TCU Pounds Wyoming, 54-7

Jimmy Young runs in one of his three receiving touchdowns on Saturday.

Jimmy Young runs in one of his three receiving touchdowns on Saturday.

Oct. 25, 2008

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FORT WORTH, Texas (AP) - Jimmy Young made sure TCU avoided a letdown after an eventful week.

Young had a school-record 226 yards receiving and caught three touchdown passes to help No. 15 TCU defeat Wyoming 54-7 Saturday night.

The Horned Frogs (8-1, 5-0 Mountain West) ended BYU's 16-game winning streak with a 32-7 win last week that vaulted them up the polls and into the initial Bowl Championship Series standings at No. 14.

TCU coach Gary Patterson was worried that his team would overlook a struggling Wyoming team. Young apparently took Patterson's warning to heart.

"We handled it well," said Young, who had five receptions. "We knew Wyoming wouldn't back down. Coach made sure we forgot about BYU quickly."

Young had scoring catches of 60, 55 and 39 yards, and hauled in a 65-yarder to set up another touchdown as TCU won their fourth straight game.

Jimmy Oliver had the TCU record with 206 yards receiving against Texas Tech in 1994. Young is just the second player in school history to have a 200-yard receiving game.

Young's big day helped the Horned Frogs pile up 444 yards of offense.

"Everybody looks for style points all time," Patterson said. "Maybe its just my defensive nature, but I'm just looking for a win."

Andy Dalton completed 16-of-22 passes for 334 yards and he threw four touchdown passes. The Horned Frogs, who led 38-7 after three quarters and rested most of their starters in the fourth, have outscored their opponents 140-28 during their winning streak.

Wyoming (2-6, 0-5), which upset TCU last season, has dropped five in a row and lost all its conference games by at lest 20 points.

Devin Moore had 114 yards rushing for the Cowboys, the most this season against a TCU defense which came in leading the country in run defense and total defense. More had a 42-yard TD run that cut TCU's lead to 14-7 midway through the second quarter.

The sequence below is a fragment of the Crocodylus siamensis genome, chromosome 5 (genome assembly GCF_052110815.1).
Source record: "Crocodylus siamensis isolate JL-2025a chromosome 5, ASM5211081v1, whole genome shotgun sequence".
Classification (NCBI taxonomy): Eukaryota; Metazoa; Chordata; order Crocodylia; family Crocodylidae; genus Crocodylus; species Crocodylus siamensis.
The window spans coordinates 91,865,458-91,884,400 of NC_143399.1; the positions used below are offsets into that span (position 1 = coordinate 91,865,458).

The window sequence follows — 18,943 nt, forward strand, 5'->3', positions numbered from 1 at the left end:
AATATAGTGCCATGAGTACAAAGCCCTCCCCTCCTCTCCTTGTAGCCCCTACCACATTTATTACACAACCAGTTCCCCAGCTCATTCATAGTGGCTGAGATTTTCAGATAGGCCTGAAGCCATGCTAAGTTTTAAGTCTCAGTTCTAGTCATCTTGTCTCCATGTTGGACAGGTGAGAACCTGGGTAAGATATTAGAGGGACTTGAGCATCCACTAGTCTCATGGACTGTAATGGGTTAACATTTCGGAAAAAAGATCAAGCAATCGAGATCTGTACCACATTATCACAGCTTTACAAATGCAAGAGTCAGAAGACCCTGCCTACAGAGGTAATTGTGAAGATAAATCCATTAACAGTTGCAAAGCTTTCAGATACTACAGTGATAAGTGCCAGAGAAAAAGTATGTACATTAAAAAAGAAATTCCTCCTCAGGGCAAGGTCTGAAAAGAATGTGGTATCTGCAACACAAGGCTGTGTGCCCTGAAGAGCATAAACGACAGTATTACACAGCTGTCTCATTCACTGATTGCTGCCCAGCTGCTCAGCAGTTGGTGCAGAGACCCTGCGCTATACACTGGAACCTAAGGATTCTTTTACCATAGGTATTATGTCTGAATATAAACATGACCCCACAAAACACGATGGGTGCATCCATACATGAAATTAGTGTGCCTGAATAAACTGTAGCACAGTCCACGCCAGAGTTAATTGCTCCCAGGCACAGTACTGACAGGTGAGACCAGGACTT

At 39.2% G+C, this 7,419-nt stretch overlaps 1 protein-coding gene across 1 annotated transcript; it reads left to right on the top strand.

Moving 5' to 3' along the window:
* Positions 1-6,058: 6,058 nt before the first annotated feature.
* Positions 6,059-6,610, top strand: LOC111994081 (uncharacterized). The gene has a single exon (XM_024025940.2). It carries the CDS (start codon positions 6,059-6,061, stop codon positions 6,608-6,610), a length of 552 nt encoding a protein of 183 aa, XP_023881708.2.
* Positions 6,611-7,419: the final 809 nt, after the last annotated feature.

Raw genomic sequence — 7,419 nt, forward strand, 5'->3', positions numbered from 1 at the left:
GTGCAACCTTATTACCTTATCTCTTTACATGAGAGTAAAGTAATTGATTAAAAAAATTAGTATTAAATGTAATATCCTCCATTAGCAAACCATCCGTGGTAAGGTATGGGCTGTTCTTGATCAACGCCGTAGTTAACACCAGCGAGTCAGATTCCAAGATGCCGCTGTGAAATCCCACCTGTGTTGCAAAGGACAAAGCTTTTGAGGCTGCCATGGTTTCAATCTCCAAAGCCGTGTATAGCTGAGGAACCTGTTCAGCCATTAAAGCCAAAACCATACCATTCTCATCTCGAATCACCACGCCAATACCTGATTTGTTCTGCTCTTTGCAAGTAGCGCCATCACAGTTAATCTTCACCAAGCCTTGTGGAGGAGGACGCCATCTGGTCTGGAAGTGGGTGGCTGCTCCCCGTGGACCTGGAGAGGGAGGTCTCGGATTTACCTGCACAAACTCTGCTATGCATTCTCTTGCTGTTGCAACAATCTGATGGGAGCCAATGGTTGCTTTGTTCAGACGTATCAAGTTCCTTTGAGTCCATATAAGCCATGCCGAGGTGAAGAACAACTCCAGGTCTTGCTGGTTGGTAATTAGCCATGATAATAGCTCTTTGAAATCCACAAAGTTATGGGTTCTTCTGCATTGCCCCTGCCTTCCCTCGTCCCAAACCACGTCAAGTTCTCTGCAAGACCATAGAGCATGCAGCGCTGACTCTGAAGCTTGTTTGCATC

"We need to taste the fruits of victory badly," Wyoming head coach Joe Glenn said. "It's been a long five weeks. We just played some good football teams and got rocked."

Wyoming quarterback Karsten Sween left the game in the third quarter with a concussion after taking a blow to the head from TCU linebacker Robert Henson. Sween, who took off his pads after going to the bench, did not return and was replaced by Dax Crum.

"(Henson) is a great player and I'm sure he didn't mean to do it," Moore said. "He was just hungry to make a hit and that's understandable. But when the engines are going like that, things can get out of control."

To prepare for the Cowboys, Patterson showed his team the tape of Wyoming's 24-21 victory over the Horned Frogs last season.

The Cowboys rushed for 232 yards and led 24-6 before the Horned Frogs scored twice late in the game.

"There was some really poor execution," TCU running back Aaron Brown said of last season's Wyoming game. "We came out with a chip on our shoulder and we proved a point. We are the TCU team everyone thinks we should be."

The Horned Frogs needed only four plays to score. Dalton hit a streaking Young for a 60-yard touchdown pass. The duo hooked up for 55 yards early in the second quarter.

"Jimmy played great," Dalton said. "He kept getting open and I kept throwing him the ball."

After Wyoming's only points of the game, Brown returned the ensuing kickoff 85 yards for a touchdown to put the Horned Frogs back up by 14 points midway through the second quarter.

TCU built on its 24-7 halftime lead when Dalton scored on a 1-yard run after hitting Young for 65 yards, the longest pass play for the Horned Frogs this season.

Young's final catch of the game was his 39-yard touchdown reception with a minute remaining in the third. The sophomore wide receiver was called for unsportsmanlike conduct after handing the ball to himself between his legs after he crossed the goal line - similar to a basketball player trying to dribble the ball between his legs.

"It's a small habit I picked up in high school," Young said. "I guess I did it a little longer than I should have."


 

 


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